You definitely get a sense of that collaborative energy when you view that series.
I’m trying to get away from how a lot of people make portraits in the art world, where the subject is centered, full body or a tight-up bust. I’m trying to incorporate the environment of the person.
Eric Cousineau, Portraits: Jack Atlantis, archival pigment print.
Why did you set those constraints?
A lot of people were like, “Is this going to take long?” I just didn’t want to make them spend 2 or 3 hours posing for me. The longest shoot I did was for an hour, and it was for an eccentric friend who wanted to do wardrobe changes. That one took about an hour. The shortest one I ever did was about ten minutes.
And then the pandemic hit.
Yeah, I’m not going to ask anybody right now, “Can I come over and take your portrait?” Pretty much everybody knows that I work at a high-risk job, so nobody wants to be around me. I figured if I’m going to do any more portraits, they’re just going to be outdoors.
Eric Cousineau, Essential Worker Series: Thomas Luke Marcus, archival pigment print.
That brings us to Essential Worker, which is a very different kind of portrait project. How did that take shape?
Matthew Contos from CENTER emailed me sometime at the end of March asking if I wanted to do a collaborative project with CENTER honoring essential workers. I think my response without hesitation was, “I’m up for it.” The idea was I would photograph my coworkers at Trader Joe’s. Then Matthew would be in charge of putting up wheat paste photos on the windows and sidewalks outside Trader Joe’s so customers could view the photos as they waited in line to get in the store. The other idea was to project the images on a wall either inside or outside the store.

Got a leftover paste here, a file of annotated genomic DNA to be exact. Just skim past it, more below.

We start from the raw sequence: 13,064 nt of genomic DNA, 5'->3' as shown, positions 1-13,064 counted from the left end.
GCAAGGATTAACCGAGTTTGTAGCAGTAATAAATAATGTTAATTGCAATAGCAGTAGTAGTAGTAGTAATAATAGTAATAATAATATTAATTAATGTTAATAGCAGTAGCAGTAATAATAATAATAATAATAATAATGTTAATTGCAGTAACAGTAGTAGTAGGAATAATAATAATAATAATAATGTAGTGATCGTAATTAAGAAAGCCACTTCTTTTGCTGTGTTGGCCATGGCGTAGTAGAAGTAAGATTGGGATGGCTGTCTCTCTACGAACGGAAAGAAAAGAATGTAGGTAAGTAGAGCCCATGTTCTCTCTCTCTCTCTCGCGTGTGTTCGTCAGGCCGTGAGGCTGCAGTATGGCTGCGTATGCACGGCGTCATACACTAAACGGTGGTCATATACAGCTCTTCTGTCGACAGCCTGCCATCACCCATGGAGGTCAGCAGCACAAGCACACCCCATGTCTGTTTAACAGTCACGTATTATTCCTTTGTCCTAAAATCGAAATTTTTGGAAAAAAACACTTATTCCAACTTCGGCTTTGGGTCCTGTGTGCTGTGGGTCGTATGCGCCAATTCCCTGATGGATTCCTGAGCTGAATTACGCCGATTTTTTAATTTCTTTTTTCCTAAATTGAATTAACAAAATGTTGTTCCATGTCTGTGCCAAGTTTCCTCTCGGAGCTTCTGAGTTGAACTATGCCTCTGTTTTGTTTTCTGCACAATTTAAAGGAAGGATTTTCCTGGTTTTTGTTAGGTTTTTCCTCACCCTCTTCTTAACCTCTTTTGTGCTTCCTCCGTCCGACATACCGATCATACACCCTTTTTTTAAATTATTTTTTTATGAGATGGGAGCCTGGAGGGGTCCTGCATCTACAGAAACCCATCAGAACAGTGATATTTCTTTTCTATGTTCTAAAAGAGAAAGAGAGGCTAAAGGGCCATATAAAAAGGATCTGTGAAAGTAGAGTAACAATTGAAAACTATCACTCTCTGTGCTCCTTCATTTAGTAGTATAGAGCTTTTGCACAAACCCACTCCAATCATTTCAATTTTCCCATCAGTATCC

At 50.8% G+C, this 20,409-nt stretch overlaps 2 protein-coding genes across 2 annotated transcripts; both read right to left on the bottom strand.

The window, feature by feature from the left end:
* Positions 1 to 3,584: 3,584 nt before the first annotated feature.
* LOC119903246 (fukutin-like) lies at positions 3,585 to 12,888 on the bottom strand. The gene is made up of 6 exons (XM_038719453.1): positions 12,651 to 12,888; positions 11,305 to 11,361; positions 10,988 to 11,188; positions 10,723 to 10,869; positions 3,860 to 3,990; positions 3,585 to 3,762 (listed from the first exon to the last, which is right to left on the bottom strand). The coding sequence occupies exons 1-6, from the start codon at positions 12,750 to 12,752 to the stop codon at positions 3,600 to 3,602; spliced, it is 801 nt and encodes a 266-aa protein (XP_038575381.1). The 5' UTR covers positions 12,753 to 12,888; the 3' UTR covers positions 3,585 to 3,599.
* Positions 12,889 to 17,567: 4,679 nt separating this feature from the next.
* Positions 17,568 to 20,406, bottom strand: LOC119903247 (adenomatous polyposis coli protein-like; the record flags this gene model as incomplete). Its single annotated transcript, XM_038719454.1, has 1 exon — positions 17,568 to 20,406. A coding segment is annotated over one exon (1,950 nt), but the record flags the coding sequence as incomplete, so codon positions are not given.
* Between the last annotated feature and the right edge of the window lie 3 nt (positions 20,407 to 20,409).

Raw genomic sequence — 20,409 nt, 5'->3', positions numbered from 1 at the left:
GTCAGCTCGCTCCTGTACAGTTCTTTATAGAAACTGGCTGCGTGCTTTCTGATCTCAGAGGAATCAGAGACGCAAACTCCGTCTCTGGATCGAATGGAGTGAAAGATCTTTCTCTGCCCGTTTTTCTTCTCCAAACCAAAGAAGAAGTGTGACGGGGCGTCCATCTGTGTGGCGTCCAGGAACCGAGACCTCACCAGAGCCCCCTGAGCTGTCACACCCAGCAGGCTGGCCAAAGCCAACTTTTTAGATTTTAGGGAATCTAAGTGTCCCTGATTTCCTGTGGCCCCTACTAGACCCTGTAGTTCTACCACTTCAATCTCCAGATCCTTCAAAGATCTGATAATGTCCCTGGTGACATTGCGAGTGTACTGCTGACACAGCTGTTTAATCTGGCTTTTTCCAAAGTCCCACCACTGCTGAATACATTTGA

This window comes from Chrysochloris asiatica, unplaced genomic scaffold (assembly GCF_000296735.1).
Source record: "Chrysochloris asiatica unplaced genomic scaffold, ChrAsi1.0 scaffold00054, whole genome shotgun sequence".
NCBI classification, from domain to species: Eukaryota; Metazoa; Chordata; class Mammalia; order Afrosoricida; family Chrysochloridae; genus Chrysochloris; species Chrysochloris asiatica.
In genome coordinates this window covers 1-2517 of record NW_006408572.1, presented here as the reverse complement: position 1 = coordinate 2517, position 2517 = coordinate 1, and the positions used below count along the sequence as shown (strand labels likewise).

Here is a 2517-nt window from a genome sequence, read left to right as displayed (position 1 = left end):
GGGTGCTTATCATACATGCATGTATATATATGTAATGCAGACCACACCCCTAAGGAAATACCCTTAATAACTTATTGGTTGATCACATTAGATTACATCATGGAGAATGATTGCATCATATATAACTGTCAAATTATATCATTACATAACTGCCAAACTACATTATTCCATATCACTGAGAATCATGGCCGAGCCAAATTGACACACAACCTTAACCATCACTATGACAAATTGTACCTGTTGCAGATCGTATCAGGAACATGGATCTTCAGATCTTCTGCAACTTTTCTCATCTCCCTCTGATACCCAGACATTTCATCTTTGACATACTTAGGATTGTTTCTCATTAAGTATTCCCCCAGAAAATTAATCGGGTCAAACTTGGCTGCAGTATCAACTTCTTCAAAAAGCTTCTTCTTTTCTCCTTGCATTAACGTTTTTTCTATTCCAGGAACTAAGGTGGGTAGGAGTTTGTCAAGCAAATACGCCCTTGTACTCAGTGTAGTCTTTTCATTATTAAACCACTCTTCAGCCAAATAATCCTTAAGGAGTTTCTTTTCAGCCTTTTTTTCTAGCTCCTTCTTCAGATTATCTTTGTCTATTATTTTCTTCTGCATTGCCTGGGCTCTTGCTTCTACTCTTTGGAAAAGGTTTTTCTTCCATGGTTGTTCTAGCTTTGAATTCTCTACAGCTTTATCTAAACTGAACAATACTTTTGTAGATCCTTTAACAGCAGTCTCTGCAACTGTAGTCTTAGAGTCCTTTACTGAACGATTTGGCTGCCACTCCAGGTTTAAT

I told my boss a little bit about the project, and said Matthew would be contacting him to give him more details. My boss was all for it, but he emailed his boss to ask about it. He was like, “That has to be approved by the director of marketing.” He started emailing the director of marketing within the first couple weeks at quarantine. No response, no response.
As the project progresses I want to approach the director of marketing again about being able to photograph my coworkers in the store. I really would love to be able to include them in the project.
AS YOU RECENTLY TOLD THE ALIBI, THAT DELAY IS WHAT LED YOU TO REACH OUT TO OTHER TYPES OF ESSENTIAL WORKERS. IT STARTED WITH YOUR MAILMAN, AND THEN YOU EXPANDED TO TRUCK DRIVERS, NURSES, BUTCHERS ETC. WHAT ARE SOME SPECIAL CONSIDERATIONS YOU HAD TO MAKE DURING THOSE SHOOTS?
It’s a little bit different, because you don’t get to see the person’s whole face. You just get to see their eyes. The portrait of the mail carrier I took, he doesn’t have a mask on. When I’m composing the photo and in the room with the person, I have to keep in mind that I have to be six feet away from the person. I couldn’t move in closer if I wanted to.
I have to factor all of those things in, and I don’t want to be there for long. I don’t sit down and talk to the people that much. I’m like, okay, “Let’s do this and I’m out of here.” I also have the fear in the back of my head that I could be infected, even though everyone’s taking a lot of precautions. Because of my job as an essential worker, I think I have a little less fear of the virus, but it’s still there.
Eric Cousineau, Essential Worker Series: Pierre Mahieu, archival pigment print.
What are some other series you’ve been working on lately?
When the initial chaos of the coronavirus set in, I was trying to think of things that I could still photograph. What if I just start photographing random objects in my house? Then it moved on to, should I photograph flowers or something? No, there’s way too many photographs of flowers. I’m like what about the roots of plants?